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Wireless LAN Security – What Hackers Know That You Don’t

As the next generation of IT networking, 802.11 wireless LANs are also the new playgrounds for hackers. Effective encryption and authentication security measures for wireless LANs are still developing, but hackers already possess easy-to-use tools that can launch increasingly sophisticated attacks that put your information assets at risk.



Like personal computers in the 1980s and the Internet in the 1990s, wireless LANs are the new frontier of technology in the enterprise. Thus, this white paper is not designed to scare enterprises away from deploying wireless LANs. Wireless LANs can be secured with a layered approach to security that goes beyond new encryption and authentication standards to include 24x7 monitoring and intrusion protection.

This white paper outlines how hackers are exploiting vulnerabilities in 802.11 wireless LANs and the widely available hacking tools. The information presented is a collection of already published risks to wireless LANs. This white paper is written to inform IT security managers of what they are up against. In order to effectively secure their wireless LANs, enterprises must

first know the potential dangers.

Wireless LANs are a breeding ground for new attacks because the technology is young and organic growth creates the potential for a huge payoff for hackers.

Pete Lindstrom, Spire Security, Sept. 2002

What’s at Risk?

Wireless LANs face all of the security challenges of any wired networks in addition to the new risks introduced by the wireless medium that connects stations and access points. This white paper focuses on the wireless-specific attacks, threats, and risks.

Any wireless access point attached to a wired network essentially broadcasts an Ethernet connection and an onramp to the entire enterprise network. Layer 1 and Layer 2 of a network is typically protected by the CAT5 wire within a building in a traditional wired network but is exposed in a wireless LAN.

The satellite photograph on this page graphically displays how a radio signals from a single access point can travel several city blocks outside of the building. Without proper security measures for authentication and encryption, any laptop with a wireless card can connect with the network or stealthily eavesdrop on all network traffic across that access point from any area within the colored areas on the map.

Some enterprises make the mistake of believing that they do not have to worry about wireless security if they are running non-mission critical systems with non-sensitive information across their wireless LANs. However, few networks operate as islands of automation. Most connect

with the enterprise backbone at some point, and hackers can use the wireless LAN as a launch pad to the entire network. Thus, every entry point to that network should be secured.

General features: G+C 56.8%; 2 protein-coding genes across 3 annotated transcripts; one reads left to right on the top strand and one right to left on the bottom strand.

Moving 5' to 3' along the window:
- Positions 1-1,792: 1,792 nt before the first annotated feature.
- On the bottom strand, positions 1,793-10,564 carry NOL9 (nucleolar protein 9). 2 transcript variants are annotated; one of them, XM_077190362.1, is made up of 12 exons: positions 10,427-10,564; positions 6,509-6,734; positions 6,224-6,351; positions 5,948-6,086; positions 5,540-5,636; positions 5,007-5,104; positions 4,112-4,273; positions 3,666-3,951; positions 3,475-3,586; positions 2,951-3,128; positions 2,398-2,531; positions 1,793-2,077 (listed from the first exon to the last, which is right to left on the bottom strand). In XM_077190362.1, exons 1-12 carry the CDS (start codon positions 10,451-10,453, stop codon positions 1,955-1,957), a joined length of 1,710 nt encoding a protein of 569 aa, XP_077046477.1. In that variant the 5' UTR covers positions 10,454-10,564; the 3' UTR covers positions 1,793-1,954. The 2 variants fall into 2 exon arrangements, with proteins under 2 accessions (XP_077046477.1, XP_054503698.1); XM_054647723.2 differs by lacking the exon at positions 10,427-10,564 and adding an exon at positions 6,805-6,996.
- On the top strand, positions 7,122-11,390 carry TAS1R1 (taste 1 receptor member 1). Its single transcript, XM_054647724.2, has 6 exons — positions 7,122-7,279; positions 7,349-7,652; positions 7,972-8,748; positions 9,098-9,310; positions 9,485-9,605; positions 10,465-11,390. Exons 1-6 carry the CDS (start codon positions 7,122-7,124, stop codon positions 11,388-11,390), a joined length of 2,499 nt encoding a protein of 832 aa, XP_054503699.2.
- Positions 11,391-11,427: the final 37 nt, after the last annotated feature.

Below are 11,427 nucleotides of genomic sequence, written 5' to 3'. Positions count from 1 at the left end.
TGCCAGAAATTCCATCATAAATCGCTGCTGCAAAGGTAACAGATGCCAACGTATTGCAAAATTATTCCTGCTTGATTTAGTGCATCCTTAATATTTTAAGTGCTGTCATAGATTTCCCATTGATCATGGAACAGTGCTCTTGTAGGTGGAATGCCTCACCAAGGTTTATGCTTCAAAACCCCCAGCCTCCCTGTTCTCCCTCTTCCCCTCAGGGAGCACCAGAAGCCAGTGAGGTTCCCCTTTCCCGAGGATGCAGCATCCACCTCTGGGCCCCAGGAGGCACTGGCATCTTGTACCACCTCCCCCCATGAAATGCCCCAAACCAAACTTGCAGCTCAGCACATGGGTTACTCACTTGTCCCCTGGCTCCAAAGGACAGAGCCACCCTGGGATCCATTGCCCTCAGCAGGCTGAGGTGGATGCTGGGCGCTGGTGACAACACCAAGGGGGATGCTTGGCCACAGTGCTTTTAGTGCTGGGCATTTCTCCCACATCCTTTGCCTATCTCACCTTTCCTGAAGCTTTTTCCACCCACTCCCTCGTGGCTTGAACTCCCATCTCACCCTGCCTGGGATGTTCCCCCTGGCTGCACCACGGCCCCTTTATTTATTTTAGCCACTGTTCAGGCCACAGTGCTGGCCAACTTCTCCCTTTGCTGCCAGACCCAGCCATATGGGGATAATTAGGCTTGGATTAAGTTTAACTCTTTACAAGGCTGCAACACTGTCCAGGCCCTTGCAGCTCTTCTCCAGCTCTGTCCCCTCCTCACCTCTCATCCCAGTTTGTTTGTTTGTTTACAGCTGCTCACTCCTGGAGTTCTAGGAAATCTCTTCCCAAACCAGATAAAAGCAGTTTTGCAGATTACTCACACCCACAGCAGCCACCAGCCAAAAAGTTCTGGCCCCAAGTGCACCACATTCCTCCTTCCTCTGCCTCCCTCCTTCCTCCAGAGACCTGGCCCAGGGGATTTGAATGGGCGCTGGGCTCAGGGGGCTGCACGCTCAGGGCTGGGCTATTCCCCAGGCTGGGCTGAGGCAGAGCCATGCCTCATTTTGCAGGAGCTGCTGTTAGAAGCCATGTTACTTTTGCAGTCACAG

In the summer of 2002, a retail chain was reported to be running its wireless LAN without any form ofencryption. The retailer responded by saying that its wireless LAN only handled its inventory application, so encryption was not needed. However, the open connection invites hackers to snoop around on the network to possibly get into confidential customer records or sensitive corporate information.

Internal Vulnerabilities

Because security risks for wireless LANs can come from the most malicious hackers as well as employees with the best intentions, threats to wireless LAN security can be broken into internal vulnerabilities and external threats. Internal vulnerabilities are comprised of rogue deployments, insecure configurations, and accidental associations to neighboring wireless LANs.

Figure 1: This image represents the signal emitted from a single wireless access point located in downtown Lawrence, KS.

Rogue WLANs

Rogue access points are a well-documented problem. In 2001 Gartner estimated that “at least 20 percent of enterprises already have rogue WLANs attached to their corporate networks.” Employees can easily hide their rogue access points to wired-side sniffers by simply setting the access point to duplicate the MAC address of the laptop – an easy and often mandatory configuration for a consumer-grade access point when installed to a
home cable or DSL modem.

Other rogue deployments or unauthorized uses of wireless LANs can include ad hoc networks. These peerto- peer connections between devices with WLAN cards do not require an access point or any form of authentication from other stations with which it connects. While ad hoc networks can be a convenient feature for users to transfer files between stations or connect to

shared network printers, they present an inherent security risk where a station in ad hoc mode opens itself to a direct attack from a hacker who can download files from the victim’s station or use the authorized station as a conduit to the entire network.

InsecureNetwork Configurations